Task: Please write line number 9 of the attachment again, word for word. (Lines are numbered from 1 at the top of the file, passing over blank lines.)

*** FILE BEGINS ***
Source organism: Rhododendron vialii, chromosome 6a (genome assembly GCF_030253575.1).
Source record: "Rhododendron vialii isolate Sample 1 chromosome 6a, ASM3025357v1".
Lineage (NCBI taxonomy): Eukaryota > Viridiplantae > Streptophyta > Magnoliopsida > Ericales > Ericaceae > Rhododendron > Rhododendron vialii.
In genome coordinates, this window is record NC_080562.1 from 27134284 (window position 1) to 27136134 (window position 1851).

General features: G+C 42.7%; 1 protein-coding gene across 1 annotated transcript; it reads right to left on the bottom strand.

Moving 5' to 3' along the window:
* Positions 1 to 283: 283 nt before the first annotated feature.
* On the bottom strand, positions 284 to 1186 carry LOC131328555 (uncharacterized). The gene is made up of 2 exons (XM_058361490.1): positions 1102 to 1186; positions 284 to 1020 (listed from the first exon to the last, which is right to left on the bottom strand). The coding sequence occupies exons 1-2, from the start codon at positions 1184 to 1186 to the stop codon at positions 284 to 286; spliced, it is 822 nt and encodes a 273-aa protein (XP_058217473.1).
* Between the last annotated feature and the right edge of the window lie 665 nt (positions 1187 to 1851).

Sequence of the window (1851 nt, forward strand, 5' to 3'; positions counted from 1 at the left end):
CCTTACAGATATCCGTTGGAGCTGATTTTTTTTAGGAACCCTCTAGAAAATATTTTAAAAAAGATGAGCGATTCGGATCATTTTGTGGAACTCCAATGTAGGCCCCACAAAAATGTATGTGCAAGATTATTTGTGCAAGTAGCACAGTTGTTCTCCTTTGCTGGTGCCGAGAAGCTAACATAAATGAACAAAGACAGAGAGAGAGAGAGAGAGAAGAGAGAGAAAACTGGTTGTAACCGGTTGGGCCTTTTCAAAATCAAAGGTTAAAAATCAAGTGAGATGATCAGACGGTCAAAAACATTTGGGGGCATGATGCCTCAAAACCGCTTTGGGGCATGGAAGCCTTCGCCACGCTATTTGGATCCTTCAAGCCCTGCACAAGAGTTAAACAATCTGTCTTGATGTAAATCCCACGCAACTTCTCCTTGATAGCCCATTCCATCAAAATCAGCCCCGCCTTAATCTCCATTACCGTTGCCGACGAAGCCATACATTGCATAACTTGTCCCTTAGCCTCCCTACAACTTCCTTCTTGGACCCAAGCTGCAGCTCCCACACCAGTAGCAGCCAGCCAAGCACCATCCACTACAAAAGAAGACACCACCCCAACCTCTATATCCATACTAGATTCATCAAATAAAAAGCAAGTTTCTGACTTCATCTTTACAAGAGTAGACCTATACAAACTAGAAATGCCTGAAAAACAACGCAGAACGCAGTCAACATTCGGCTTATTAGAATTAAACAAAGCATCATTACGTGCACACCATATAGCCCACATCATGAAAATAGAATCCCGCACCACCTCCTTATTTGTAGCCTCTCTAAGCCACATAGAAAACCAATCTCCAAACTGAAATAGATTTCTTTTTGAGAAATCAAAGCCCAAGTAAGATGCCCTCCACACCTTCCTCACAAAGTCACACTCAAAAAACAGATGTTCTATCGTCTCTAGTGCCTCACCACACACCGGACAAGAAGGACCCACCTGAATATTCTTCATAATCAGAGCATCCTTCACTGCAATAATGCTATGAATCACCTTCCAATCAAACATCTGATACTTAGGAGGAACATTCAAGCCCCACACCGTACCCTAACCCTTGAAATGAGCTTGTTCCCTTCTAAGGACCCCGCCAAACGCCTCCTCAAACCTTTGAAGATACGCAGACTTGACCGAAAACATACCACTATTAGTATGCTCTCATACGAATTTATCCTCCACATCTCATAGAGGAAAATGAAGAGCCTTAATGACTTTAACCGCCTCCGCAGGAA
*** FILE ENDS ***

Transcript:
* Between the last annotated feature and the right edge of the window lie 665 nt (positions 1187 to 1851).